There are a variety of different types of back pain, and every one of them can be incredibly debilitating. Luckily, many types respond very well to hands-on manual therapy techniques.
We make a ton of training videos for our staff as well as other PTs around the world. Occasionally we post them on our blog so those out there suffering needlessly can get an idea of our approach to hands-on physical therapy, and see how we help others to get back to living the active lifestyle they want and deserve.
Below is one such video showing an example of treatment techniques for certain types of back pain.
If you are dealing with back pain and would like to know if we can help, call us at (512) 693-8849.
If it’s after hours and you’d like to schedule a phone call with one of our doctors of physical therapy, Click Here.
Or you’d rather not speak on the phone, you can click here to send us an email.
Video Transcription (please excuse grammatical errors and the conversational nature of the transcription):
“We have determined that the strain has spasm going on in the piriformis, hitting the sciatic nerve, and it’s not affected in any way by lumbar movements. I did a piriformis test so it seems like that’s at least part of what we’re dealing with.
What we’re going to do rather is perform a Positional Release Technique for the piriformis. One of the companies that made this famous may refer to this as “Jones Strain Counterstrain”.
First, ask the patient to just relax and follow instructions. Find the tender spot by asking the patient to identify it. Then hold that spot throughout the technique while moving the patient’s leg into a position where hopefully the pain diminishes. The idea here is to put the patient in a position where the pain is nonexistent and the patient only feels the pressure of the thumb. Let the patient give way to the leg and establish a pain scale. From now on, the patient should just let the leg hang left. So I have my hand just above the patella on the inside using my forearm and torso to support and lower the leg.
Then we’re going to raise the leg up a little bit because I know we’re going to be bringing this down and I have to hold this for 90 seconds. I want to make sure I’m in a right position to move and fold the leg.
I am in a position over at the edge of the table to start with this technique. So, you get the leg off and let me know if it’s making an effect to the pain underneath. I’m going to bring it further up in the flexion of the hip. Then, I’m going to start some hip rotation and bring the patient to more flexion.
Now, recheck with the patient on the pain scale. If the patient says it feels better, you proceed to moving the leg while just trying to find a point in which it feels least painful; preferably no pain all. When we get to that point, we have to hold it for 90 seconds and it puts the muscle into a relaxed shorten position.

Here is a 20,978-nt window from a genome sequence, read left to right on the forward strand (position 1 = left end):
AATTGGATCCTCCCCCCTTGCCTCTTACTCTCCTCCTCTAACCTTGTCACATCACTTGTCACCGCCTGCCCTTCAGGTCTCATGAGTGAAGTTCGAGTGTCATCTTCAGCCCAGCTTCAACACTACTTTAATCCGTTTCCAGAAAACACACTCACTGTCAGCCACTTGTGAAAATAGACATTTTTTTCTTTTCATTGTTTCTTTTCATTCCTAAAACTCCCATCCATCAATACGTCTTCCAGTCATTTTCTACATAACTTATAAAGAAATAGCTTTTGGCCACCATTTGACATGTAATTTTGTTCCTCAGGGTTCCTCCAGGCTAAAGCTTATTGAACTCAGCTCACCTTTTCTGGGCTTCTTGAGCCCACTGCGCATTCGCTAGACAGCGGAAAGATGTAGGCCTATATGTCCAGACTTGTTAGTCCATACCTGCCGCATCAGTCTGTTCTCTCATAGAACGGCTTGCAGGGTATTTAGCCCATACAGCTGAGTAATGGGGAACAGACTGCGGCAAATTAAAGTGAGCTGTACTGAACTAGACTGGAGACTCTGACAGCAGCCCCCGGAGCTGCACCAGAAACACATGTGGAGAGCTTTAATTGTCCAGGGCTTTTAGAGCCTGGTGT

I’m not sure how physiologically this works but with certain patients and certain situations like this, I’ve seen it make a huge difference right away in any kind of spasming muscle.
Once you reach this point, you just let the patient or have cue in them, make sure there is no tension building up under your arm or under your hands or anything and letting them know to relax by giving you the dead weight of their leg.
The way you support their leg is very important in this situation because if you don’t give them the feeling that you’re completely supporting the leg really comfortably then you’re not going to be able to let go of the leg and this technique will not work if these muscles are active in any way.
Going on, I’m going to bring the leg back up in super slow motion. As I do that, you need to think ahead in terms of where you’re taking the person’s limb, how you’re going to get there because as I move I’ve got to make sure that I’m moving very slowly for this technique to work.
Remember that the movement back to the starting position has to be super slow motion. You can’t move them quickly because the technique won’t work as well.
So I’m going to get my hand reset here and giving nice support against my belly as well. While the patient is relaxed, I’m holding the leg against my belly to give extra support, and she can fully relax.
So in the situation that the patient is not able to let her leg hang fully relaxed, I have the patient activate the antagonist muscle to try to decrease the activity of the muscle I’m really trying to keep relaxed.
Then let the patient almost work lightly against you trying to lift the leg up. The patient should keep slight tension in that direction as you move her limb.
The patient continues pushing down, a little bit down towards the table. You have to do this in situations where people just can’t let go and fully relax, which is not uncommon especially if there’s pain in the area.
After completing the technique, we get them up and retest and the tests or motions that were painful before.”